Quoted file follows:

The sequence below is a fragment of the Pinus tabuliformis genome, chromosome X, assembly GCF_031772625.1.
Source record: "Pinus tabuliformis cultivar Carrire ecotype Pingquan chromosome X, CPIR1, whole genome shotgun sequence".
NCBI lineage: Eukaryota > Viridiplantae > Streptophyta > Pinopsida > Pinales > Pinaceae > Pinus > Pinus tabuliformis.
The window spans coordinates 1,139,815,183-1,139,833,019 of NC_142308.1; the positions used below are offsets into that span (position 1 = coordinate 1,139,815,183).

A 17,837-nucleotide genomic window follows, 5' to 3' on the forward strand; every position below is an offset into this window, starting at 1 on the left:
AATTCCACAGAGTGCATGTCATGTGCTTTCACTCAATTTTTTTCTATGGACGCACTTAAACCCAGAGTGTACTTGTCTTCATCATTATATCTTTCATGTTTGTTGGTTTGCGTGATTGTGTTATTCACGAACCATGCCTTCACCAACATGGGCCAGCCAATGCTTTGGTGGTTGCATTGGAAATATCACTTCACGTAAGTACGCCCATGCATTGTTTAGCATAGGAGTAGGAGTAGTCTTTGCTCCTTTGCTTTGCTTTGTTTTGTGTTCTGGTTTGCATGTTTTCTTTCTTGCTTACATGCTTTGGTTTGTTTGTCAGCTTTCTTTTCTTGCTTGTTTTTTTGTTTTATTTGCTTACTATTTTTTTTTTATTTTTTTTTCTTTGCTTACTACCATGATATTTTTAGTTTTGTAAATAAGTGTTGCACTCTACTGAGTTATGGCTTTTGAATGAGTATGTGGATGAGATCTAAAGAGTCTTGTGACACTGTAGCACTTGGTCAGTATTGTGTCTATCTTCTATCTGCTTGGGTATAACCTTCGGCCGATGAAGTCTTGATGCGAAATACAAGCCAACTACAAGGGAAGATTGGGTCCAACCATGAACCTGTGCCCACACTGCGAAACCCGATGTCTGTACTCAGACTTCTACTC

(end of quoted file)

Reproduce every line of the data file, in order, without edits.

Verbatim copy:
The sequence below is a fragment of the Pinus tabuliformis genome, chromosome X, assembly GCF_031772625.1.
Source record: "Pinus tabuliformis cultivar Carrire ecotype Pingquan chromosome X, CPIR1, whole genome shotgun sequence".
NCBI lineage: Eukaryota > Viridiplantae > Streptophyta > Pinopsida > Pinales > Pinaceae > Pinus > Pinus tabuliformis.
The window spans coordinates 1,139,815,183-1,139,833,019 of NC_142308.1; the positions used below are offsets into that span (position 1 = coordinate 1,139,815,183).

A 17,837-nucleotide genomic window follows, 5' to 3' on the forward strand; every position below is an offset into this window, starting at 1 on the left:
AATTCCACAGAGTGCATGTCATGTGCTTTCACTCAATTTTTTTCTATGGACGCACTTAAACCCAGAGTGTACTTGTCTTCATCATTATATCTTTCATGTTTGTTGGTTTGCGTGATTGTGTTATTCACGAACCATGCCTTCACCAACATGGGCCAGCCAATGCTTTGGTGGTTGCATTGGAAATATCACTTCACGTAAGTACGCCCATGCATTGTTTAGCATAGGAGTAGGAGTAGTCTTTGCTCCTTTGCTTTGCTTTGTTTTGTGTTCTGGTTTGCATGTTTTCTTTCTTGCTTACATGCTTTGGTTTGTTTGTCAGCTTTCTTTTCTTGCTTGTTTTTTTGTTTTATTTGCTTACTATTTTTTTTTTATTTTTTTTTCTTTGCTTACTACCATGATATTTTTAGTTTTGTAAATAAGTGTTGCACTCTACTGAGTTATGGCTTTTGAATGAGTATGTGGATGAGATCTAAAGAGTCTTGTGACACTGTAGCACTTGGTCAGTATTGTGTCTATCTTCTATCTGCTTGGGTATAACCTTCGGCCGATGAAGTCTTGATGCGAAATACAAGCCAACTACAAGGGAAGATTGGGTCCAACCATGAACCTGTGCCCACACTGCGAAACCCGATGTCTGTACTCAGACTTCTACTC